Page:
Video by Sophia Bird at The Minquiers, Jersey
This week our crews have been lucky enough to get to the Minquiers - a set of rocks and islands 15km south of Jersey.
The land forms part of the Balliwick of Jersey and is administered by the parish of Grouville.
The land is renowned for its spectacular sandbank which is best seen at low tide - and at high tide, only a small sets of rock which house 10 privately owned huts can be seen.
During the visit we had the chance to catch up with the team working to repair a major seawall.
Throughout the year, wind and waves batter the island - which, overtime, has seen significant erosion take hold of the wall protecting the huts.
But, the repair involves an unusual construction.
To make sure the wall looks in keeping with the surroundings, whilst maintaining longevity, it's been specially designed with stone pre-cast in concrete.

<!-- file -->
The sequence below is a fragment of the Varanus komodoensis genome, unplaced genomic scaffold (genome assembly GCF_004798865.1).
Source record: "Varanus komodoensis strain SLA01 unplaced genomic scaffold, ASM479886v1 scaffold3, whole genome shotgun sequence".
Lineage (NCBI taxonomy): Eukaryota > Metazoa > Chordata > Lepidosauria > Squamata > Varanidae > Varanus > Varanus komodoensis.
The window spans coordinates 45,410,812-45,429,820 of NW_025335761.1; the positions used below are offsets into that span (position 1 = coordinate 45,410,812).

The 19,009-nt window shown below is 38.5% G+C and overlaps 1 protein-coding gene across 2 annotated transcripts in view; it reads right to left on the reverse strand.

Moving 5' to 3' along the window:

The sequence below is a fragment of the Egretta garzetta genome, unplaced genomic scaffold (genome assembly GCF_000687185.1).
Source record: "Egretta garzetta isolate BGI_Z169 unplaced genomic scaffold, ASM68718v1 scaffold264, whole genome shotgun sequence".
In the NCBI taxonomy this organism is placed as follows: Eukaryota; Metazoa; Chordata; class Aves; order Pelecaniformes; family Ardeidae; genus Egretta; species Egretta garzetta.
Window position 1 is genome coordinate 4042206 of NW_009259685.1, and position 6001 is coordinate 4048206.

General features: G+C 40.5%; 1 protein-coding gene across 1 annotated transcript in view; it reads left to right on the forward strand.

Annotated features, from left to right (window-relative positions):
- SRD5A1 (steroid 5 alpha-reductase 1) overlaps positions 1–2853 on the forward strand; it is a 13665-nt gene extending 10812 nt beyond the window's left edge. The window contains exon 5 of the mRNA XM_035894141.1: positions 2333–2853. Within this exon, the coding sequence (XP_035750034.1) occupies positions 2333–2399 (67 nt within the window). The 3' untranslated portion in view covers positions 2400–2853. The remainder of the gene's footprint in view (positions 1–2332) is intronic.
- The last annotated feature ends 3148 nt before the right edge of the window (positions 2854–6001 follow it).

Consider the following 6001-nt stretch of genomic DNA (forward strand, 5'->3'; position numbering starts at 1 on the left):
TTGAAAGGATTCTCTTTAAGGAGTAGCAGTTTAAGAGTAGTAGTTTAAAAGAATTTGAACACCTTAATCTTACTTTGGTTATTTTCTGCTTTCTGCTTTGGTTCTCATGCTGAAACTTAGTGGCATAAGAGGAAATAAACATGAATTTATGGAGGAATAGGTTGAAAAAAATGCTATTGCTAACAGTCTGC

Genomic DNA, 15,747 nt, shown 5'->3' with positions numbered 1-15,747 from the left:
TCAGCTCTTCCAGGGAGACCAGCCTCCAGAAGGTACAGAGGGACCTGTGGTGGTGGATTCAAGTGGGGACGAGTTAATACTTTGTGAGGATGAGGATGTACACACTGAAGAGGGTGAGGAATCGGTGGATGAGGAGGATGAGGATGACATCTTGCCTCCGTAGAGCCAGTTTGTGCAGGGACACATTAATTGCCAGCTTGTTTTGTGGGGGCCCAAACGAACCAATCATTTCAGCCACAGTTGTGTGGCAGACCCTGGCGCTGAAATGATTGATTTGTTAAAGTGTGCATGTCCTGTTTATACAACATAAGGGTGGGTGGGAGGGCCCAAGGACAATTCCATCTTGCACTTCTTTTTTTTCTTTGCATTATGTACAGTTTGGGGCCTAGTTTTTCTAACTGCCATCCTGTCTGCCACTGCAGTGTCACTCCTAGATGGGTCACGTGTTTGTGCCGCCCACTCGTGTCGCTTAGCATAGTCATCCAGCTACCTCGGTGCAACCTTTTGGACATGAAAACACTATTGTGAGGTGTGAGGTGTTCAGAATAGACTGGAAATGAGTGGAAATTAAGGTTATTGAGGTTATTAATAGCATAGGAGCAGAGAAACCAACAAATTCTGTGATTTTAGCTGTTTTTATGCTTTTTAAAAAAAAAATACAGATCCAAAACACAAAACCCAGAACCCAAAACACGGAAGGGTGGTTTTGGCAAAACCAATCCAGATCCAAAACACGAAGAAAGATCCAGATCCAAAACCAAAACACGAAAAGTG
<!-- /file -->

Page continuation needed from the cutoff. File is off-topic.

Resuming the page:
The locally made blocks can then be maneuvered by crane and placed on steel rods to provide 100 years of protection.
The small group of houses on such a remote location is not the only interesting thing about the islands. There is also a helipad which was built decades ago and remains in place.
Also, the Minquiers boasts the most southerly toilet in the British Isles! The toilet doubles up as a navigational mark for vessels, many of which are challenged by the sea conditions when trying to enter the tiny harbour.
Conditions were calm on the day we visited, yet the skills of the skipper to enter the tiny harbour were impressive.
The outcrops of rocks remain visible, showing engravings of men who once quarried the granite (some of which was used to build Fort Regent in Jersey).
The Minquiers is a unique site, renowned for its collection of rocks, sandbanks and peaceful conditions. And thanks to the work being done, it will will provide an escape for those seeking a taste of paradise for years to come.